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  • Author: Randall G. Holcombe
  • Publication Date: 02-2015
  • Content Type: Journal Article
  • Journal: The Cato Journal
  • Institution: The Cato Institute
  • Abstract: Political capitalism is an economic and political system in which the economic and political elite cooperate for their mutual benefit. The economic elite influence the government's economic policies to use regulation, government spending, and the design of the tax system to maintain their elite status in the economy. The political elite are then supported by the economic elite which helps the political elite maintain their status; an exchange relationship that benefits both the political and economic elite.
  • Topic: Economics, War
  • Political Geography: America
  • Author: Philip K. Howard
  • Publication Date: 02-2015
  • Content Type: Journal Article
  • Journal: The Cato Journal
  • Institution: The Cato Institute
  • Abstract: Phillip Howard is a lawyer nationally known for his best-selling books and extensive commentary on the dysfunctions of the American legal and political systems and the adverse effects those dysfunctions have on individual behavior and the overall workings of society.
  • Topic: Government
  • Political Geography: America
  • Author: Rebecca U. Thorpe
  • Publication Date: 02-2015
  • Content Type: Journal Article
  • Journal: The Cato Journal
  • Institution: The Cato Institute
  • Abstract: In The American Warfare State, Reecca Thrope attempts to answer what she calls “the fundamental puzzle” of American politics: “Why a nation founded on a severe distrust of standing armies and centralized power developed and maintained the most powerful military in history.”
  • Topic: Economics
  • Political Geography: America
  • Author: Stephen J. K. Walters
  • Publication Date: 02-2015
  • Content Type: Journal Article
  • Journal: The Cato Journal
  • Institution: The Cato Institute
  • Abstract: The image of a boom town is commonly used to describe exceptional conditions through which a village suddenly becomes a city. Often such conditions are the discovery of mineral deposits that attracts industry and commerce. While in their booming condition, such towns are oases of societal flourishing relative to their preceding state. In Boom Towns, Stephen J.K. Walters, a professor of economics at Loyola University in Baltimore, explains that cities in general have the capacity perpetually to b forms of boom towns. Cities can serve as magnets to attract people and capital, thus promoting the human flourishing that has always been associated with cities at their best. It is different if cities are at their worst, as Walters explains in brining Jane Jacobs's Death and Life of Great American Cities into explanatory ambit. There are no natural obstacles to cities occupying the foreground of societal flourishing. There are obstacles to be sure, but these are man-made. Being man-made, they can also be overcome through human action, at least in principle even if doing so in practice might be difficult.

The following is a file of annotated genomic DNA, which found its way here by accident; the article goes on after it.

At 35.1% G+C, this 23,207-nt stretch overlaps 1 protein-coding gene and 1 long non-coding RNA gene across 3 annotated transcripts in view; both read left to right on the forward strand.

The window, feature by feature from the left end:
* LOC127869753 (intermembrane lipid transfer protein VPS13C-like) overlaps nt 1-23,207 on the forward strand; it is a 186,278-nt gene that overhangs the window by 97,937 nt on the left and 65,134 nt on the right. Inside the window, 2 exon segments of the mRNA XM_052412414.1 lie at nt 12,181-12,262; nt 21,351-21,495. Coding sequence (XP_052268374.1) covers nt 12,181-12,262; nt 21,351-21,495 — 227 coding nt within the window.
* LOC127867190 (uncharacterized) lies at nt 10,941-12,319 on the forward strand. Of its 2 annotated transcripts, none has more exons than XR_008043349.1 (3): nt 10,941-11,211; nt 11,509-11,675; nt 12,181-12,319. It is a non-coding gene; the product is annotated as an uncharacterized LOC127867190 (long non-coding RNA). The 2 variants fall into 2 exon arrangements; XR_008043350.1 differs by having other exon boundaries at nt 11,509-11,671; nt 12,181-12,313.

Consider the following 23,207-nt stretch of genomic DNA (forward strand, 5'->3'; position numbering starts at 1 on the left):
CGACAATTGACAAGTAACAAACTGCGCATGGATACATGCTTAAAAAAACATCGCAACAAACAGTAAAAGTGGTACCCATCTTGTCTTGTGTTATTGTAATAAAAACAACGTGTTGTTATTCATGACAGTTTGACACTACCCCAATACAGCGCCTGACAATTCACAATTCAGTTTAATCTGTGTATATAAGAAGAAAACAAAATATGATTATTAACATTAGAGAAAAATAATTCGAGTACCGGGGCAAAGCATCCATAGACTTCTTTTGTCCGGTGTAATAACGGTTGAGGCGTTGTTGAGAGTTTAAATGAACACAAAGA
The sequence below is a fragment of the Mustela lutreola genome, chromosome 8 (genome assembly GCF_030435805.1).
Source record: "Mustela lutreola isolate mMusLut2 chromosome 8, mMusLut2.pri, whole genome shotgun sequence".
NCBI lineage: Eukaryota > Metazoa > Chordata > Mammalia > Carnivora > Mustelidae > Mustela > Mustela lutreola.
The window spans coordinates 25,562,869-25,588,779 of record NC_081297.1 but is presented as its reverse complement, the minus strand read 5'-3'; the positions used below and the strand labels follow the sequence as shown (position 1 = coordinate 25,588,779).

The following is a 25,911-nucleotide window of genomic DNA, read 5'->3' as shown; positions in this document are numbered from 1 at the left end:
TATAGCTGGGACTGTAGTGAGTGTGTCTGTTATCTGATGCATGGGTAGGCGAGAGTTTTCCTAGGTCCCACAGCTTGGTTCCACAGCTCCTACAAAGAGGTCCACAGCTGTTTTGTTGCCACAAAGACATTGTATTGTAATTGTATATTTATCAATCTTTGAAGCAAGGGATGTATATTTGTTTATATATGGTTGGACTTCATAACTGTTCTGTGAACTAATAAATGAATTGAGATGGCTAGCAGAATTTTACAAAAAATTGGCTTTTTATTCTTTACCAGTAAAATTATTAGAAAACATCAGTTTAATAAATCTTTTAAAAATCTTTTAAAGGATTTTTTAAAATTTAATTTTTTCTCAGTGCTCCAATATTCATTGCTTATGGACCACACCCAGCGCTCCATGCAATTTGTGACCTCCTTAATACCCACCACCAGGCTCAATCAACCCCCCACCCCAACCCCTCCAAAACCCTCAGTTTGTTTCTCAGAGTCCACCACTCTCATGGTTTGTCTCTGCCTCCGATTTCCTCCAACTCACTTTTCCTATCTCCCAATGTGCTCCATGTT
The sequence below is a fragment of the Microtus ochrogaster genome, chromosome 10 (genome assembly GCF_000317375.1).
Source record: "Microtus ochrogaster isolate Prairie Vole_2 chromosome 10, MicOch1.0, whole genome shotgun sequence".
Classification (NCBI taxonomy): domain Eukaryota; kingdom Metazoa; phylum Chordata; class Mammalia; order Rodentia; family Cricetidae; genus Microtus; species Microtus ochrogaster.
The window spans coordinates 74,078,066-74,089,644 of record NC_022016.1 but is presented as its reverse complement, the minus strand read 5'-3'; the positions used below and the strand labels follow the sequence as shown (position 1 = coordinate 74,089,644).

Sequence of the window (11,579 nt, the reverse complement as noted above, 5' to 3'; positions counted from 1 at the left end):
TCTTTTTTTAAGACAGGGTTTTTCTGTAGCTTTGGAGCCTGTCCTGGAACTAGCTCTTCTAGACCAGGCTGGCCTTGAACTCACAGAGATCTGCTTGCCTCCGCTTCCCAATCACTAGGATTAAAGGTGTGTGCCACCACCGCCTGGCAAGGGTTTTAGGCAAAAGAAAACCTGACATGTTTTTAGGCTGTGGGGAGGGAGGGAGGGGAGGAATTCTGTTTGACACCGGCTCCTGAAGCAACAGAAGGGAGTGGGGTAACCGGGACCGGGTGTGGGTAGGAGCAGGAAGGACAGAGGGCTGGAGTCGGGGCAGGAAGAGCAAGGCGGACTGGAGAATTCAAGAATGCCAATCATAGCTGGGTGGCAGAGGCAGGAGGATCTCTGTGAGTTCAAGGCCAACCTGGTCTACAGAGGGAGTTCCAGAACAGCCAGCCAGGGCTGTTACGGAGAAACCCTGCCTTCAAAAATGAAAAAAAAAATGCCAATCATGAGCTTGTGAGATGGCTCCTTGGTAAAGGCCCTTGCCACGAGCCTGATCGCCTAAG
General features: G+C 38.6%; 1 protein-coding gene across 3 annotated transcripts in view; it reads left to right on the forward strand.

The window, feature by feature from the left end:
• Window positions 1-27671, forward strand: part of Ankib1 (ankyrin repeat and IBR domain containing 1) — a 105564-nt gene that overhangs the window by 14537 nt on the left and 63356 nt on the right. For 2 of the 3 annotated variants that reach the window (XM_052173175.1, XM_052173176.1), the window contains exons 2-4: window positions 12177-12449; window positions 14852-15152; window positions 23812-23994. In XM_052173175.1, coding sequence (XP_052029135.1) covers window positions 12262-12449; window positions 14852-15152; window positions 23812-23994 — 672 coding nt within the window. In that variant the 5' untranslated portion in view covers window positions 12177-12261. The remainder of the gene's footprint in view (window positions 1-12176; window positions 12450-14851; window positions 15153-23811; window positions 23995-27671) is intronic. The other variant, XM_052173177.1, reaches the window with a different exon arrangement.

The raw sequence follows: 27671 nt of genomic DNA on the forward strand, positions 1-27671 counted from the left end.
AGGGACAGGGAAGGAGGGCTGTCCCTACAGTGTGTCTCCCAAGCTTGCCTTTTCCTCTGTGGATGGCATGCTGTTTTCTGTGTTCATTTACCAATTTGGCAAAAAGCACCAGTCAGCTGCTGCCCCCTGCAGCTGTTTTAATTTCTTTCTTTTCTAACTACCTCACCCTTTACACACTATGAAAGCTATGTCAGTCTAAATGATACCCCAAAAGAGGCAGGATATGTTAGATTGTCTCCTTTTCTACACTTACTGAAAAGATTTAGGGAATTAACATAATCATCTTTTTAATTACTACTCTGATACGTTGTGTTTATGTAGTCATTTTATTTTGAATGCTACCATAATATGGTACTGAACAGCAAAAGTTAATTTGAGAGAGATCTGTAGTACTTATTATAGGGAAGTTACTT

• Topic: Government
  • Political Geography: America
  • Author: Mark A. Calabria
  • Publication Date: 03-2014
  • Content Type: Journal Article
  • Journal: The Cato Journal
  • Institution: The Cato Institute
  • Abstract: The majority of books on the recent financial crisis tend to be written either by economics/finance experts or by journalists. While the journalistic accounts occasionally focus on political actors, it is usually in the manner of "bad people doing bad things" rather than with a theoretical framework. The economic accounts, with some exception, rarely incorporate the politics of finance. It is this vacuum that Political Bubbles attempts to fill.
  • Political Geography: America
  • Author: Jeb Hensarling
  • Publication Date: 07-2014
  • Content Type: Journal Article
  • Journal: The Cato Journal
  • Institution: The Cato Institute
  • Abstract: Before I get into the body of the remarks, I want to thank the Cato Institute for everything it stands for and everything it has meant to me. As I was walking in the foyer, I noticed a copy of the Cato Journal on a table there. I recall as an undergraduate student at Texas A University in the 1970s that I took $25 dollars—and I'm a guy who worked my way through college—of my hard-earned money to invest in the Cato Journal. That was money I could have invested in long necks at the Dixie Chicken, our local watering hole. Also, I would like to thank John Allison. If you have not read his book, The Financial Crisis and the Free Market Cure: Why Pure Capitalism Is the World Economy's Only Hope, I commend it to you. Finally, I would like to tell you that as chairman of the House Financial Services Committee, before I decide to move out on any particular issue, I certainly glean the scholarship of Cato in general and Mark Calabria in particular.